Friday, June 29, 2012

Programming experience changes the sense of beauty

I had a chat with a guy today who hates things that have no intrinsic meaning.
Say we have a directory structure like

episode - sequence - shot

and shot dependent files are under the 'shot' directory.
(I'm sure this structure is familiar with you if you are working in a vfx studio)

When we want a directory to put data that are common to all the shots in an episode. We can think of two directory structures for the purpose.

episode - sequence - shot
               - common

episode - sequence - shot
               - common   - common

The latter has two directories named "common". Outer "common" always has only one directory: inner "common". So essentially it's enough if we have only one common directory like the former example. Having two commons are redundant and it can make people feel intuitively ugly. But in real life creating two directory has a good meaning - if we have two commons, we can always assume there are three directories, one for episode, one for sequence, and one for shot. This assumption simplifies making tools a lot. It slows down directory access a little bit, slightly increases disk usage and traffic, but in most cases you can ignore them. It will also make you irritated if you access to common files manually, e.g. with windows explorer, but it is usually wrapped up by tools and it should be, so there's no drawback in that sense as well.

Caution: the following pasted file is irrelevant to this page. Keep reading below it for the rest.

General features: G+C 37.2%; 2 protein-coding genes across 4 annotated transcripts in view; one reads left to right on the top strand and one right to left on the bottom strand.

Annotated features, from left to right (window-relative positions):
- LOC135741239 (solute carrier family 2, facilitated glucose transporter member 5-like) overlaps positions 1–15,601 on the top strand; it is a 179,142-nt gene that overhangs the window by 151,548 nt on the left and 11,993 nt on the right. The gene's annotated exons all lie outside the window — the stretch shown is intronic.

In general, it is better if there are smaller number of rules while making things well defined (i.e. not like, "we have everything in 'any data' direcotry".  In the above example "common" direcotry should have well defined sub-directory). As you start getting used to programming, you become finding simplicity more beautiful, and you starts understanding that removing simplicity just for removing redundancy has no sense because it means sacrificing functional beauty just for visual appearance.


Jun 30 added:

Good generalization and bad generalization. Good generalization makes you extend functionality easily,  bad generalization puzzles you with lack of information on what data it is about. If you have a fully generalized structure (directory structure, framework structure,  work flow structure etc.) and well defined layer on top of it based on your demand, you can prevent having 'any data' stuffs that all you know about is creation date, and the structure still has room for future extensibility.

1 comment:

Cristeen said...

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